Jeremy, 61, of Newbury in Berkshire, worked in 1993 with a colleague on a paper about automating the generation and sequencing of test cases from model-based specifications. At the time he was working for computer manufacturer Bull Information Systems in Paris, where he had a post in the corporate research centre.
Jeremy said: “Bull had a history of generating test cases for the testing of computer hardware from the specification of the hardware. They wanted to do the same with software and that’s what we were researching.
“The paper was published by Springer and made available to the general public. I published the paper with a colleague, Alain Faivre, in a series of conferences called Formal Methods Europe (FME), today called simply Formal Methods.
“Twenty three years later that same conference decided to give us an award as the paper had had around 400 citations during the twenty three years!
“It has formed the basis for a lot of other people’s work in the same area.”
As the conference was internationally based, the paper has been cited by groups from all over the world.
The essence of the paper is this: it had been well-known that test cases could be generated from the structure of computer code, giving notions of code coverage; the paper detailed a way in which test cases can be generated from the structure of formal specifications, giving rise to new notions of functional coverage.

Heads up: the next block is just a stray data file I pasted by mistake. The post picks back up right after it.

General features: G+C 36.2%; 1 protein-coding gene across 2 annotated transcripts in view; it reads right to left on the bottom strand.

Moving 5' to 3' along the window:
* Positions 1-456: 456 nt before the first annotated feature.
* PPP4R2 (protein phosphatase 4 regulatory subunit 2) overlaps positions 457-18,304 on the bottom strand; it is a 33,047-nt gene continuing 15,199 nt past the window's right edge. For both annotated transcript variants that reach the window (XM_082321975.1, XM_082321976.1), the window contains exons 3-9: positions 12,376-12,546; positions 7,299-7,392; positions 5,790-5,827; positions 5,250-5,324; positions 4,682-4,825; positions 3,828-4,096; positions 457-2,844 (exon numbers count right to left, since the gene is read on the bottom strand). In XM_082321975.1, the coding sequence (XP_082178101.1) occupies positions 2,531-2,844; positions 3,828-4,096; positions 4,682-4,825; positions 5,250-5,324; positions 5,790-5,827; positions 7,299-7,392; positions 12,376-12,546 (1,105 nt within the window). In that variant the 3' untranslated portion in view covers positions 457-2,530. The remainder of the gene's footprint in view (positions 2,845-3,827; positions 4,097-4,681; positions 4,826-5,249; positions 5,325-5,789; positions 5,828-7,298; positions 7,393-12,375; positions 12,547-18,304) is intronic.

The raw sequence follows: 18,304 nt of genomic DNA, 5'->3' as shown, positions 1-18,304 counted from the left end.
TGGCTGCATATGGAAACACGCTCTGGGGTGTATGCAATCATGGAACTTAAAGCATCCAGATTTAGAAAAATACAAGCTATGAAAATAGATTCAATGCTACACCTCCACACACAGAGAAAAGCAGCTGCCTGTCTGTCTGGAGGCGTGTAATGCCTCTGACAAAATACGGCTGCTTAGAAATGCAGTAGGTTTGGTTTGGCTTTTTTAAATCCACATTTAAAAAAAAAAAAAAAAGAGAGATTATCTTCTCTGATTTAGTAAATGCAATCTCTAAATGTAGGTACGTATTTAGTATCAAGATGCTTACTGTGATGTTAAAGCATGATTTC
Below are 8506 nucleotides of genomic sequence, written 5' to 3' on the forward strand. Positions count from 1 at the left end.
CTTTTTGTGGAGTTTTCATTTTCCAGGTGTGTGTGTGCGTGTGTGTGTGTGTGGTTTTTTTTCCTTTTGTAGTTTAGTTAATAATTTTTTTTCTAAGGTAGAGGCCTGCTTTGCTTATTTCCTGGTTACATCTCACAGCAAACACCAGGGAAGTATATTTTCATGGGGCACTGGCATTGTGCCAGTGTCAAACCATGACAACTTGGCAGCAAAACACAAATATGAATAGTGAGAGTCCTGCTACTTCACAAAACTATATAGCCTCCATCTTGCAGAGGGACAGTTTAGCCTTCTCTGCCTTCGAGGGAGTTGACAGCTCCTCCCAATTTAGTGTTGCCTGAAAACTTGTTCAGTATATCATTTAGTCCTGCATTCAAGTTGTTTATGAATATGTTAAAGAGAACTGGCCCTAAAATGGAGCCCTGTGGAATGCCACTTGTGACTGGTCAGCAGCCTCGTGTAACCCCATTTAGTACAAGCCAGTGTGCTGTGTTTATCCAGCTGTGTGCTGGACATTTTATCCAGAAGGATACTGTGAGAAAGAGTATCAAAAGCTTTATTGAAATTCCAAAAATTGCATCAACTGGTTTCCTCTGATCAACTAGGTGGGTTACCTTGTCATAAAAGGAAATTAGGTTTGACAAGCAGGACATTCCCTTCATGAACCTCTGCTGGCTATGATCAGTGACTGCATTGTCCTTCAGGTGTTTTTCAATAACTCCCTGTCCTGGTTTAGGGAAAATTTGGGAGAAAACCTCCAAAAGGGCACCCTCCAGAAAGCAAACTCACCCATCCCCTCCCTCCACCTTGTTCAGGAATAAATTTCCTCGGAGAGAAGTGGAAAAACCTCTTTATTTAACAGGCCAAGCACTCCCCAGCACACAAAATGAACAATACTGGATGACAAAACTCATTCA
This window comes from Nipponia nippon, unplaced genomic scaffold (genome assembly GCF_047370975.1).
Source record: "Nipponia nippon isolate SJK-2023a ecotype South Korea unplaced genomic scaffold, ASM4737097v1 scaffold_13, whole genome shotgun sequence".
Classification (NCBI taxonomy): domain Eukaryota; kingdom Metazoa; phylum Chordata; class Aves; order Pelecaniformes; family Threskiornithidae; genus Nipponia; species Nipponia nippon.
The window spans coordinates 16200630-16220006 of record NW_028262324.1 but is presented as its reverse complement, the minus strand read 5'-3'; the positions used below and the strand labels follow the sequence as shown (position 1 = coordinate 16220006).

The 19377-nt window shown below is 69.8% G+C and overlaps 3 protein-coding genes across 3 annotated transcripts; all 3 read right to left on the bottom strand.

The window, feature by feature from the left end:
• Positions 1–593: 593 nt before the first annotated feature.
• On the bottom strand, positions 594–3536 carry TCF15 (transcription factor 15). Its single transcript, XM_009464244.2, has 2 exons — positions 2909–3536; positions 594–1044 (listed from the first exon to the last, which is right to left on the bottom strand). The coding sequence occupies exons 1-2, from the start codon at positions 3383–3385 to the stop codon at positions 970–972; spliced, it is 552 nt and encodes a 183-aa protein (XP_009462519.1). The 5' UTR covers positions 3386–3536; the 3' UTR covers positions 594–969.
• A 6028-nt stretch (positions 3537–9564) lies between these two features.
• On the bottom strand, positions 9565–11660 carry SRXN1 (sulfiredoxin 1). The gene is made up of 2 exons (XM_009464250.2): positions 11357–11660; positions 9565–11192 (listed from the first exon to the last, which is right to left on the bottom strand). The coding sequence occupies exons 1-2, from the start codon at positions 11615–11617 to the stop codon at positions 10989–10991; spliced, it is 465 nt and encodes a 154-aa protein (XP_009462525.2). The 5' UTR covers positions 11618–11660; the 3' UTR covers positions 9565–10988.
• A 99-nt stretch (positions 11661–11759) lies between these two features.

The original paper was presented at FME93, which was held in Odense, Denmark.
Jeremy recently went to the Formal Methods conference in Cyprus to receive his award, the Lucas Award, from Professor Marie-Claude Gaudel, Chevalier de la Légion d'Honneur, of the Université de Paris-Sud.
Jeremy added: “The award came literally as a bolt from the blue especially as after publishing the paper I left the group and started work in a different field, so that I never did this type of work again.
“I subsequently went into systems engineering and requirements management which is what I now do for SyntheSys, which specialises in military tactical communications systems.
“When you do this sort of work for a paper you have no idea of its significance at the time as this takes quite a long time to emerge – but perhaps not usually this long!
“Nevertheless, after 23 years I was delighted to receive this award. I went to the conference and reconnected with colleagues from the past.
“One of my ex-colleagues like me had children who have grown up and left home during this time. That brought it home what a long spell this was.”
*The official paper citation is: "Automating the generation and sequencing of test cases from model-based specifications", Jeremy Dick and Alain Faivre, Procs. FME'93, Odense, LNCS Vol. 670, Springer, April 1993.